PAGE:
Boris Johnson says “what the public wants to hear is what we are doing to bring the country together”
Boris Johnson has denied suggestions that allegations about his private life are overshadowing the Conservative Party conference.
Number 10 has dismissed an allegation from journalist Charlotte Edwardes – that Mr Johnson squeezed her thigh during a lunch 20 years ago – as “untrue”.
The alleged incident happened when the PM was editor of The Spectator magazine.
Reacting to Downing Street’s denial, Ms Edwardes said: “If the prime minister doesn’t recollect the incident then clearly I have a better memory than he does.”
The story has dominated headlines as the Conservatives hold their annual conference.
It follows claims that former model Jennifer Arcuri received public money and was afforded privileged access to foreign trade missions while Mr Johnson was London mayor.
The PM has dismissed any wrongdoing over his links with Ms Arcuri.
Asked if the allegations were taking the focus away from policy announcements in Manchester, he said: “Not at all.
“I think what the public wants to hear is what we are doing to bring the country together and get on with improving their lives.
“I think I would make one general comment.
“I think there are a lot of people who basically want to stop us delivering Brexit on October 31.
“But I have to tell you we are not going to be deterred from that ambition.
“We are going to get on and do it, we are going to get us over the line.
“I think that that is the best thing for the country because it’s been going on a long time now, this row over Brexit.”
Asked if Ms Edwardes had made it up, the PM responded: “I’m just saying what I’ve said.
“What the public wants to hear is what we are doing for them and for the country and the investment in ways of uniting the country.”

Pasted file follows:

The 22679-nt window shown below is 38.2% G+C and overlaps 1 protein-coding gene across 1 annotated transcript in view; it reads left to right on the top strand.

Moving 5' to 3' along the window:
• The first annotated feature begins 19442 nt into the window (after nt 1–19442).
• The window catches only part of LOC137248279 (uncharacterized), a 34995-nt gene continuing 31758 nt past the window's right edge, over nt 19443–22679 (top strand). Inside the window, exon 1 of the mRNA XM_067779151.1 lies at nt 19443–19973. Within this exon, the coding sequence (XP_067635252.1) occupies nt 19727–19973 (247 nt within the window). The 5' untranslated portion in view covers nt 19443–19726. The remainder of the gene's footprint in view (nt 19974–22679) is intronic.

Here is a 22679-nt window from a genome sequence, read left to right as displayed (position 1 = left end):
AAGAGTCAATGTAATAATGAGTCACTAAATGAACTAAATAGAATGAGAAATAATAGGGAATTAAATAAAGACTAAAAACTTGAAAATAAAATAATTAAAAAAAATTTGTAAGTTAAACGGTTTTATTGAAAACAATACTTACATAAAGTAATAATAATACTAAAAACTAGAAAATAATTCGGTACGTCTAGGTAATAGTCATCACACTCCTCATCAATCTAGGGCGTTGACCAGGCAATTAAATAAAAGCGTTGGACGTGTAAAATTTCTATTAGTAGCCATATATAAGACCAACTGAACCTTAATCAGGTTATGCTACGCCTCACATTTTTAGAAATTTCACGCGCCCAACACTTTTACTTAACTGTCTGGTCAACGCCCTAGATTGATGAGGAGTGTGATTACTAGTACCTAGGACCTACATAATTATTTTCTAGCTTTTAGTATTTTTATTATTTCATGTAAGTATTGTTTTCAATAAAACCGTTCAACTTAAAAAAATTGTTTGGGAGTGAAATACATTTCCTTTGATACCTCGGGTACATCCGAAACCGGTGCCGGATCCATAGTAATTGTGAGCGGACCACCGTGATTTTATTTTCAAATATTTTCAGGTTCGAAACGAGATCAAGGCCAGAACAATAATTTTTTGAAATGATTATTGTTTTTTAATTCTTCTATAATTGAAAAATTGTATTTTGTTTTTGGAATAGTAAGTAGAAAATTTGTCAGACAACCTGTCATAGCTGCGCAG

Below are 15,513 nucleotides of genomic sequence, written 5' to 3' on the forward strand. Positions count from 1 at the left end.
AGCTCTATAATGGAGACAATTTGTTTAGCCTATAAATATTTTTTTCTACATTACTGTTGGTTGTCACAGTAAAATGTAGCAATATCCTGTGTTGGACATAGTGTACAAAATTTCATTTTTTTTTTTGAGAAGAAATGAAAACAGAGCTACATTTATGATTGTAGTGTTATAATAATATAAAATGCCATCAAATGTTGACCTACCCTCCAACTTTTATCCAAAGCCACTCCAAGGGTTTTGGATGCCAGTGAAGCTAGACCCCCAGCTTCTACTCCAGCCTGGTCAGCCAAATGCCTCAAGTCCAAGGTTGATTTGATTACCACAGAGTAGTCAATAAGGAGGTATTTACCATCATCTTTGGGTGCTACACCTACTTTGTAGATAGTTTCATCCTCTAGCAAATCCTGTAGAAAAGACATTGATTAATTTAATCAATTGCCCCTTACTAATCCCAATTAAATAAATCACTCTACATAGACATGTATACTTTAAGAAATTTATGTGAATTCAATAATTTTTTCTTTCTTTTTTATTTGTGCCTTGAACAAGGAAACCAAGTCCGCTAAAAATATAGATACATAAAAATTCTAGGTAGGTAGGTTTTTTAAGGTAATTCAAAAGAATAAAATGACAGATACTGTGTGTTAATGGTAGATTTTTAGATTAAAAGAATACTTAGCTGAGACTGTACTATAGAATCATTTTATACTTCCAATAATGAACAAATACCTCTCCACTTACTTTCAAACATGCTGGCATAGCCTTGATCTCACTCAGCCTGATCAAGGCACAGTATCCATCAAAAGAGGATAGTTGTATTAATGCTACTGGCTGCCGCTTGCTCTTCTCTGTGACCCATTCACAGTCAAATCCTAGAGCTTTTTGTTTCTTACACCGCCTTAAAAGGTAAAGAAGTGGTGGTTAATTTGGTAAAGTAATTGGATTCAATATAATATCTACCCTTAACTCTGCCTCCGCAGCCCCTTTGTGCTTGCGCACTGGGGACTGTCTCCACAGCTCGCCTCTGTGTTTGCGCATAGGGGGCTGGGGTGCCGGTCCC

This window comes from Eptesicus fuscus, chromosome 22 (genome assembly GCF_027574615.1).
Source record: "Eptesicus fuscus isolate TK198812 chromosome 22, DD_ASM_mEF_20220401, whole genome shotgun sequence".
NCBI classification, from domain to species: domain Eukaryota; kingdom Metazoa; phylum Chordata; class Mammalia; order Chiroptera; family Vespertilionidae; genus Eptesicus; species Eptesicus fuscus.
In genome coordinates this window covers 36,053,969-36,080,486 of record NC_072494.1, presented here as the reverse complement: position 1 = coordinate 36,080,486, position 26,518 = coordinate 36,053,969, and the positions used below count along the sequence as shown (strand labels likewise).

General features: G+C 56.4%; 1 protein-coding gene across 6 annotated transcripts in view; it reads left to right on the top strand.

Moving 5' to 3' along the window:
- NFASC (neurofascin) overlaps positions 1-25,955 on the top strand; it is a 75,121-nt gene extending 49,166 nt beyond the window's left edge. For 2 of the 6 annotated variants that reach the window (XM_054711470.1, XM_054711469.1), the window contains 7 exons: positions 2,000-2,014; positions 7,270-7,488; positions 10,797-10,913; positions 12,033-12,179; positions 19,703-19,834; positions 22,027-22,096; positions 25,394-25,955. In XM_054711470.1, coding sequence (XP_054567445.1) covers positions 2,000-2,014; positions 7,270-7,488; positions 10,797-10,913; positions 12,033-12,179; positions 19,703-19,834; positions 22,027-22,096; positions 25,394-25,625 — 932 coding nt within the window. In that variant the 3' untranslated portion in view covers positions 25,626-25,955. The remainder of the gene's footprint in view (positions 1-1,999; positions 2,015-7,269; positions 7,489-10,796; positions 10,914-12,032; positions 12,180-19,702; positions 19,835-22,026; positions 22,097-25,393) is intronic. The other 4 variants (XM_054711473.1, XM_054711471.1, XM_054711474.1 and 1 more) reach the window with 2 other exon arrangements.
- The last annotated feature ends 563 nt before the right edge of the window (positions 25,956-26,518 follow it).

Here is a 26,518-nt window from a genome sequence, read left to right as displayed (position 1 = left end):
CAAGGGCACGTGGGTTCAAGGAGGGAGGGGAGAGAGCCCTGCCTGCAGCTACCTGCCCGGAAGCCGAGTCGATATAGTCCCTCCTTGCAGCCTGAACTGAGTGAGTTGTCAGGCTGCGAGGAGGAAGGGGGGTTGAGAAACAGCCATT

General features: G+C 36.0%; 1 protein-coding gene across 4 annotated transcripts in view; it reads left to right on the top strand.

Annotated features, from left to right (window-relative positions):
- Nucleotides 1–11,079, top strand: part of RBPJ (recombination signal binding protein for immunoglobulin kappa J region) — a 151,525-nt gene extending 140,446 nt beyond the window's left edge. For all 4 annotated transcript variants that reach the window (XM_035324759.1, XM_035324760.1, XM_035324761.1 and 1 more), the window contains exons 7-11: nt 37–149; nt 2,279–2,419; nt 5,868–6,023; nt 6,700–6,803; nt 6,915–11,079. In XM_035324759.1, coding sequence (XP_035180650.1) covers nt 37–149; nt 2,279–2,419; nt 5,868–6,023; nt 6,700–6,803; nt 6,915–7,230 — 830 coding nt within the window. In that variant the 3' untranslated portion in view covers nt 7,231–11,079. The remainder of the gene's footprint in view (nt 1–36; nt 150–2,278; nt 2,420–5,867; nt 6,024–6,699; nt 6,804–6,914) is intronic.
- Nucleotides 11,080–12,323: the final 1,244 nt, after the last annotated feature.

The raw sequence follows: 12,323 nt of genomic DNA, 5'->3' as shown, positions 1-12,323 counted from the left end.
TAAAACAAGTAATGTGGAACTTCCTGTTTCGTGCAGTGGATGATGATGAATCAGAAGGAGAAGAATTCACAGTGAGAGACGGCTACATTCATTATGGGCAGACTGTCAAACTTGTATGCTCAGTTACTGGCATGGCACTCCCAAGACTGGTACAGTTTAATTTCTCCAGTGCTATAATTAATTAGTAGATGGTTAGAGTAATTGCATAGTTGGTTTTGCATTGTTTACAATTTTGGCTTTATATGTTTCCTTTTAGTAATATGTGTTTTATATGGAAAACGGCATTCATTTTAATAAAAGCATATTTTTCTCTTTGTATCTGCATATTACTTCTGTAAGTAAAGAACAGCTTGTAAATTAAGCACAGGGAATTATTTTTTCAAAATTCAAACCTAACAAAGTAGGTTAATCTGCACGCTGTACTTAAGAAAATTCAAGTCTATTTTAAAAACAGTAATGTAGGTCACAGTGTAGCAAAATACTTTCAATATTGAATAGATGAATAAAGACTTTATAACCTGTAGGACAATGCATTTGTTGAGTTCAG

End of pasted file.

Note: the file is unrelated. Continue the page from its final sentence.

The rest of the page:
Writing her first column for The Sunday Times, Ms Edwardes said the alleged incident took place at the London offices of The Spectator shortly after Mr Johnson became editor in 1999.
She wrote: “I’m seated on Johnson’s right; on his left is a young woman I know.
“More wine is poured; more wine is drunk. Under the table I feel Johnson’s hand on my thigh. He gives it a squeeze.
“His hand is high up my leg and he has enough inner flesh beneath his fingers to make me sit suddenly upright.”
After the lunch, she said she had confided in the young woman who was sitting on the other side of Mr Johnson, who told her: “Oh God, he did exactly the same to me.”
The Spectator’s commissioning editor Mary Wakefield has said she is “not the woman referred to” in the column.
Ms Wakefield, who is married to the PM’s senior adviser Dominic Cummings, said: “I am not the woman referred to in Charlotte Edwardes’ column.
“Boris was a good boss and nothing like this ever happened to me. Nor has Charlotte, who I like and admire, ever discussed the incident with me.”
Mr Johnson’s father Stanley said he trusted his son’s denial.
“What fathers and mothers and children do is all trust each other to tell the truth,” he told Sky News.
“In any event, who’s cooking this one up?”
Chancellor Sajid Javid earlier told Sky News that “I absolutely trust the prime minister and his word.”
Mr Javid delivered the keynote speech on the second day of the conference.
He detailed a multibillion-pound spending blitz on roads, buses and broadband, including plans for an all-electric bus town.
The chancellor also announced he plans to raise the National Living Wage to £10.50 an hour.
Earlier, Housing Secretary Robert Jenrick set out plans to cut red tape which could help homeowners looking to extend their properties and small developers building new homes.
Meanwhile, Work and Pensions Secretary Therese Coffey has announced that new apps aimed at helping young people find work will be trialled as part of a multimillion-pound employment initiative.